Lingo definitely has currency in the US as a Macromedia technology, so I can't encourage you to press on with that name.

Names are impotant, and Lingo is a good name. Do your best to rename your language with an equally catchy, but unique title.

The website is getting better. Definitely better than when you first announced a while back. Nice screenshots.

A few comments: In Opera, your site tagline "Lingo - the easy way to write programs for Windows!" is in very small typeface on the page-- it looks out of place. Also I don't recommend center-aligning your code samples (such as on the "Hello World page").

Best of luck to you with this endeavor. Charging $ for languages is contary to market forces these days, so be sure to differentiate yourself with features & conveniences that can't be had elsewhere, and build integration points with other important tools.

Saturday, July 19, 2003

Looking alot better. The website wouldnt put me off from buying it. Its not 100%, but I cant tell you what missing exactly. Perhaps a more "profiled" look that is inspired by the logo?

Also, after browsing the site for a few minuets Im still a little at loss regarding the caps of this language.

Could I use it to write an IRC-client with ssl support? A webserver? Im not saying that it should be capable of this, just that it would be good to know where the limits are.

The "What Lingo can do" pargraph is good, but how about tossing in some generic examples or downloadble "Made with lingo" programs?

Eric DeBois
Saturday, July 19, 2003

"The Lingo compiler detects most bugs (such as incompatible data types, misspelt variables, "

Spelling errors ("misspelt") detract from the credibility.

Common Sense Guy
Saturday, July 19, 2003

I don't get it.  Copyright != Trademark.  What does Macromedia copyrighting a piece of code have to do with someones trademark?

Oren Miller
Saturday, July 19, 2003

Macromedia has an unregistered trademark for Lingo. It has nothing to do with copyright.

Brad Wilson (
Saturday, July 19, 2003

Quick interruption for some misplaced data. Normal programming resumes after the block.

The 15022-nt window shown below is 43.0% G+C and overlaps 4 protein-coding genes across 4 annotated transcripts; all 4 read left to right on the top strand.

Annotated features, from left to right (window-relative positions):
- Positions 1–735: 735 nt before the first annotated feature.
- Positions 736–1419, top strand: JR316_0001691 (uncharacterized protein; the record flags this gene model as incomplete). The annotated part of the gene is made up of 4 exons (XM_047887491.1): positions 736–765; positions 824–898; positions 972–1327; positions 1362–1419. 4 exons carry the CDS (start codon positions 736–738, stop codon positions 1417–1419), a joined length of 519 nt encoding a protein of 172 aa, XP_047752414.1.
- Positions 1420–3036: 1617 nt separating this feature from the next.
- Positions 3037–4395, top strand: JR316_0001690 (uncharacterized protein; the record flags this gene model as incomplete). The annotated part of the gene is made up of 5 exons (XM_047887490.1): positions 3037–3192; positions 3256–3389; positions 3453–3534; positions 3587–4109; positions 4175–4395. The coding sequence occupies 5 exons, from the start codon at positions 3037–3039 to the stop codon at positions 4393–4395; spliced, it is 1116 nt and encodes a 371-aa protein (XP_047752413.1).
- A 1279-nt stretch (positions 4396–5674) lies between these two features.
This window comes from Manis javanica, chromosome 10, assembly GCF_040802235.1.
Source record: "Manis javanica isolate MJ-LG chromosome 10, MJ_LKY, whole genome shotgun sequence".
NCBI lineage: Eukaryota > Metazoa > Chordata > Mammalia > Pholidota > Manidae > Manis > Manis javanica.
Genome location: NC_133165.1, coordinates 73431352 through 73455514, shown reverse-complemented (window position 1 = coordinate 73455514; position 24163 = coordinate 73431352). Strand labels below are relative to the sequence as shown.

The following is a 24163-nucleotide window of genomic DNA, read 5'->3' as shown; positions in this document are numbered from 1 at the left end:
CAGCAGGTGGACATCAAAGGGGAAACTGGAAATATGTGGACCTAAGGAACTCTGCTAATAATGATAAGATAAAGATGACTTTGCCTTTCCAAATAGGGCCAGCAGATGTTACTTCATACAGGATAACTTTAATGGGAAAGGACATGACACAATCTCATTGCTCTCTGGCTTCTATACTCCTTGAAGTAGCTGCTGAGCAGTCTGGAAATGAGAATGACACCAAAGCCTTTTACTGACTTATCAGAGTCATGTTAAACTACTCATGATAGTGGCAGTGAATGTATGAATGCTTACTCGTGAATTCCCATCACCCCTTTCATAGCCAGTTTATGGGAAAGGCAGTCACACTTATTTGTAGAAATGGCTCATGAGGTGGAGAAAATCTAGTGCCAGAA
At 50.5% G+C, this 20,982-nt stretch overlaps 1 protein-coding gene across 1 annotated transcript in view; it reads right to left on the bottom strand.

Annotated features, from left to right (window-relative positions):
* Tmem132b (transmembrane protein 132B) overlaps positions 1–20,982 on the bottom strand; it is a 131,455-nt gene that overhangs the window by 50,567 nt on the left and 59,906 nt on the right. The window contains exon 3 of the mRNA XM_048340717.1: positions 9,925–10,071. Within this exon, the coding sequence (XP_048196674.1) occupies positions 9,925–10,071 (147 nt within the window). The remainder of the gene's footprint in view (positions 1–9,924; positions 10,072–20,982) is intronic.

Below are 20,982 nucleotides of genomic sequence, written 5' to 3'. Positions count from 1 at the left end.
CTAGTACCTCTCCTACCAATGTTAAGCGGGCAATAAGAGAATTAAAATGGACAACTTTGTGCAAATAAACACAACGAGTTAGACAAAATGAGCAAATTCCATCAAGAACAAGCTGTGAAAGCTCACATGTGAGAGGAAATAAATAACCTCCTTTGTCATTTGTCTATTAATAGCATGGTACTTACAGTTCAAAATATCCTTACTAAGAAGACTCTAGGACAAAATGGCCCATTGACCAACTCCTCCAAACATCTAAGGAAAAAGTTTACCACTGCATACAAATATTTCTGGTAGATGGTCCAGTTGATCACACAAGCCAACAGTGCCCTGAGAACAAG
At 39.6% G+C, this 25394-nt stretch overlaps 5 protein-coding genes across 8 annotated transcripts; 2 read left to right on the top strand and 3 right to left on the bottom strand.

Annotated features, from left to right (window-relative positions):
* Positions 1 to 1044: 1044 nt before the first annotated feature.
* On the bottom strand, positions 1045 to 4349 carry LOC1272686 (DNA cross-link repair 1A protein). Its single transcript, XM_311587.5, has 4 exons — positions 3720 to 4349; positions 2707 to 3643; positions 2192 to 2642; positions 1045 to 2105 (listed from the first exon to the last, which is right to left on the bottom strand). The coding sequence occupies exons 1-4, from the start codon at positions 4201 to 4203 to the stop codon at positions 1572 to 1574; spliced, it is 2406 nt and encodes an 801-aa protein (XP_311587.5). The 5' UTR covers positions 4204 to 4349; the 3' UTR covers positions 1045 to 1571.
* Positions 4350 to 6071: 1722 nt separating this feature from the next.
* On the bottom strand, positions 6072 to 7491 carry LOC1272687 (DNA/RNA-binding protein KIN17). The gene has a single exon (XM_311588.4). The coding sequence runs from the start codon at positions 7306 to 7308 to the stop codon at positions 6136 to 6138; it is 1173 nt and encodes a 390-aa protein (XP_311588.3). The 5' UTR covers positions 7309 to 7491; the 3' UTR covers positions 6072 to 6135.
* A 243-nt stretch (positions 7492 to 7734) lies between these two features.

I've started another topic for the trade mark issues: 'Lingo, Trademarks and Macromedia'.

Website comments are still welcome :)

Bill Rayer
Saturday, July 19, 2003

Hey Bill.

I took the liberty of playing alittle with your design. I just simplified it a bit actually. Just first page though.

Just my 2c

Eric DeBois
Saturday, July 19, 2003

It's far too late for the unregistered trademark to make a difference.  The holder of an unregistered trademark has 30 days after a registered trademark is published to oppose it.  Macromedia apparently did not do this.

Oren Miller
Saturday, July 19, 2003

I've fixed the mis-spelling of misspelled (blush).

Eric - thanks for the zip with the white theme. It does look calming and professional and restrained. It's funny that the website gets better as I take stuff out (no funky quotes, no rollovers, no gif buttons etc).

I could have just used notepad and plain vanilla HTML and saved a lot of time!

Bill Rayer
Saturday, July 19, 2003

"Use the secure order form and buy Lingo now! Lingo is competitively priced "

What order form? =b~
Saturday, July 19, 2003

I think he said that his software wasn't available commercially yet, which is probably why he's asking us for our help.

Mickey Petersen
Saturday, July 19, 2003

Okay, here's my honest opinion. I could be wrong. ;)

My biggest issue is that both the web site and the product don't look professional enough. That's not saying that the product is a bad product, mind you (I haven't tried it), but the maxim "you never get a second chance to make a first impression" has never been more true than on the 'net.

What I didn't like: